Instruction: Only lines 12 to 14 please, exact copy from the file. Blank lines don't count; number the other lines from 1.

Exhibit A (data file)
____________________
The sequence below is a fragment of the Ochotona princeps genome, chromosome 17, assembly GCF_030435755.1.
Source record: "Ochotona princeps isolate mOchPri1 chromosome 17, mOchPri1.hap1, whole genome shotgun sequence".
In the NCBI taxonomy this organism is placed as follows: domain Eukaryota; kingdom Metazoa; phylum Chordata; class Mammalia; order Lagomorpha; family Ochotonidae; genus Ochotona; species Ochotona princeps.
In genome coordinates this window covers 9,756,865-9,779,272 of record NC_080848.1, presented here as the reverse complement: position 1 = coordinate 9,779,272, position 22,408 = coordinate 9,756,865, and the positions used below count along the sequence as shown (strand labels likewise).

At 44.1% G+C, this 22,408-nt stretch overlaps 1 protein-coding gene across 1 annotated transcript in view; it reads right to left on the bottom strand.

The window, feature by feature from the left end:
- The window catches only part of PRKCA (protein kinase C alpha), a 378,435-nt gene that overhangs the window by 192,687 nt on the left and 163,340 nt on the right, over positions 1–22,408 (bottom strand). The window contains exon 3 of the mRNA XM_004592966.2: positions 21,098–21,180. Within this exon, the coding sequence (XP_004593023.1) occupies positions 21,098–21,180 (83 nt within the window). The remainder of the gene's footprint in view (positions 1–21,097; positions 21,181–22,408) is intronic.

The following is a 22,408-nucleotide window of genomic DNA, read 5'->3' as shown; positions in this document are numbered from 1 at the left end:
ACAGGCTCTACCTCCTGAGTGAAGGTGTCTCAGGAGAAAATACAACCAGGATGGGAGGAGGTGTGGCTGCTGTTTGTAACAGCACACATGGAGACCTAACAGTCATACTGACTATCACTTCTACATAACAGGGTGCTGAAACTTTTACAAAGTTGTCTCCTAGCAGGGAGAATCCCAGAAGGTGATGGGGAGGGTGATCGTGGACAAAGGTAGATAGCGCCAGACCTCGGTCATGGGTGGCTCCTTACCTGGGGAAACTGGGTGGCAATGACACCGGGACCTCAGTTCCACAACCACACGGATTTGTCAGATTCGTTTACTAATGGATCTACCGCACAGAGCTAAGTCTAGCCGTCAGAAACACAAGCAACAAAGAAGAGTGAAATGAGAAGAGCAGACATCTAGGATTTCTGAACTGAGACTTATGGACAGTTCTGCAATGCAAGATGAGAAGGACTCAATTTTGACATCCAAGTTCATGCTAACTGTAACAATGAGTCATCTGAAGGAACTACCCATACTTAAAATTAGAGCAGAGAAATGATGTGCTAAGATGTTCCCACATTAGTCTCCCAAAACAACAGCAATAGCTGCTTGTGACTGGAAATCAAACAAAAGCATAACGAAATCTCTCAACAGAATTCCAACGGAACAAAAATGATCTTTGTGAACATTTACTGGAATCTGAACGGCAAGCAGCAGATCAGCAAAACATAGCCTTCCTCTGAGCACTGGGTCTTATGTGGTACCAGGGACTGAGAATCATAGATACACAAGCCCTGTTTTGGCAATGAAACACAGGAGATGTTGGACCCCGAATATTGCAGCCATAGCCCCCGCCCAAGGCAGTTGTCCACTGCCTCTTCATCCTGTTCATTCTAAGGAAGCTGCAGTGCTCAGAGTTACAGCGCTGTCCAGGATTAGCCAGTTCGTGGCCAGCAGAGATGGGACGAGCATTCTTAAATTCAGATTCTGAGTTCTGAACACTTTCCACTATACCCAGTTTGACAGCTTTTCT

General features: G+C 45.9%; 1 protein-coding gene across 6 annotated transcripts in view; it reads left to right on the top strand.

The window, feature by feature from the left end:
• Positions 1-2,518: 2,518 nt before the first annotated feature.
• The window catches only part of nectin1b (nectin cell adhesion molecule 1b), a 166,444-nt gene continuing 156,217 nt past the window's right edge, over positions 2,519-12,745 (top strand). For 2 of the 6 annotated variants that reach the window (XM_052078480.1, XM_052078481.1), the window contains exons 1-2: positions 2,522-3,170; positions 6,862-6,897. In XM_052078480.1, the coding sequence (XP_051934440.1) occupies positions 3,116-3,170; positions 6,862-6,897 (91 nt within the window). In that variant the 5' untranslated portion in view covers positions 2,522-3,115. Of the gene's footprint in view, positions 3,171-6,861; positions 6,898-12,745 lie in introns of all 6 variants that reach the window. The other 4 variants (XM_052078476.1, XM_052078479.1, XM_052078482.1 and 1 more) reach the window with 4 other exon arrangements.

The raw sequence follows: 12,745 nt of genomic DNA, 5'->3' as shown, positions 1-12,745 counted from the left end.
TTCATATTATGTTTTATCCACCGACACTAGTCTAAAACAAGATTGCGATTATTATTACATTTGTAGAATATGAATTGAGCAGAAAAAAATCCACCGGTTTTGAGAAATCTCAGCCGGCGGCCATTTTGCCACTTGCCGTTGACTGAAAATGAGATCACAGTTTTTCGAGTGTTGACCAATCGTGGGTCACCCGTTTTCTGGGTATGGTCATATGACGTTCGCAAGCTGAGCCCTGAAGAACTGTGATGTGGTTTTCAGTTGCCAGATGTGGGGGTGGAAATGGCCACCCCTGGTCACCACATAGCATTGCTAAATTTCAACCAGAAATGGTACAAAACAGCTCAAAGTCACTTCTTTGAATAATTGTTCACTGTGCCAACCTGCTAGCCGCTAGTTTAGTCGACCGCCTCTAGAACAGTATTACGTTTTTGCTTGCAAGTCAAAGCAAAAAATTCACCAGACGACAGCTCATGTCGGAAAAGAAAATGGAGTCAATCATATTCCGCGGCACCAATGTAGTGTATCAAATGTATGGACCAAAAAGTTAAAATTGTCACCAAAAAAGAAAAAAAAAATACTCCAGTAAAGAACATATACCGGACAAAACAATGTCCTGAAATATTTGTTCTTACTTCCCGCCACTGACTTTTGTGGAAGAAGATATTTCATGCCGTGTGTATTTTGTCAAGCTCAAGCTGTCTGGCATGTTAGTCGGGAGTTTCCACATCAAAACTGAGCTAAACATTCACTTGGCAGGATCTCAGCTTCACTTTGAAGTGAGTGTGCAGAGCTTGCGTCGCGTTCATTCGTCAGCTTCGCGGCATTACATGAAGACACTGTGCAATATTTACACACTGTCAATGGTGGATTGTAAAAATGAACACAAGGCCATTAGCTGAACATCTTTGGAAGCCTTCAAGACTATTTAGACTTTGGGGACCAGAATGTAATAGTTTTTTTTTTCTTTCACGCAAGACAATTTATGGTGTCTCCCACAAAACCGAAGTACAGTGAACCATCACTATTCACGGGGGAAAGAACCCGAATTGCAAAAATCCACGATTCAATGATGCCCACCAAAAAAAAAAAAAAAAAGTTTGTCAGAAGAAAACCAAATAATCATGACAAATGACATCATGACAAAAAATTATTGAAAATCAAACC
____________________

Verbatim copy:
• Positions 1-2,518: 2,518 nt before the first annotated feature.
• The window catches only part of nectin1b (nectin cell adhesion molecule 1b), a 166,444-nt gene continuing 156,217 nt past the window's right edge, over positions 2,519-12,745 (top strand). For 2 of the 6 annotated variants that reach the window (XM_052078480.1, XM_052078481.1), the window contains exons 1-2: positions 2,522-3,170; positions 6,862-6,897. In XM_052078480.1, the coding sequence (XP_051934440.1) occupies positions 3,116-3,170; positions 6,862-6,897 (91 nt within the window). In that variant the 5' untranslated portion in view covers positions 2,522-3,115. Of the gene's footprint in view, positions 3,171-6,861; positions 6,898-12,745 lie in introns of all 6 variants that reach the window. The other 4 variants (XM_052078476.1, XM_052078479.1, XM_052078482.1 and 1 more) reach the window with 4 other exon arrangements.

The raw sequence follows: 12,745 nt of genomic DNA, 5'->3' as shown, positions 1-12,745 counted from the left end.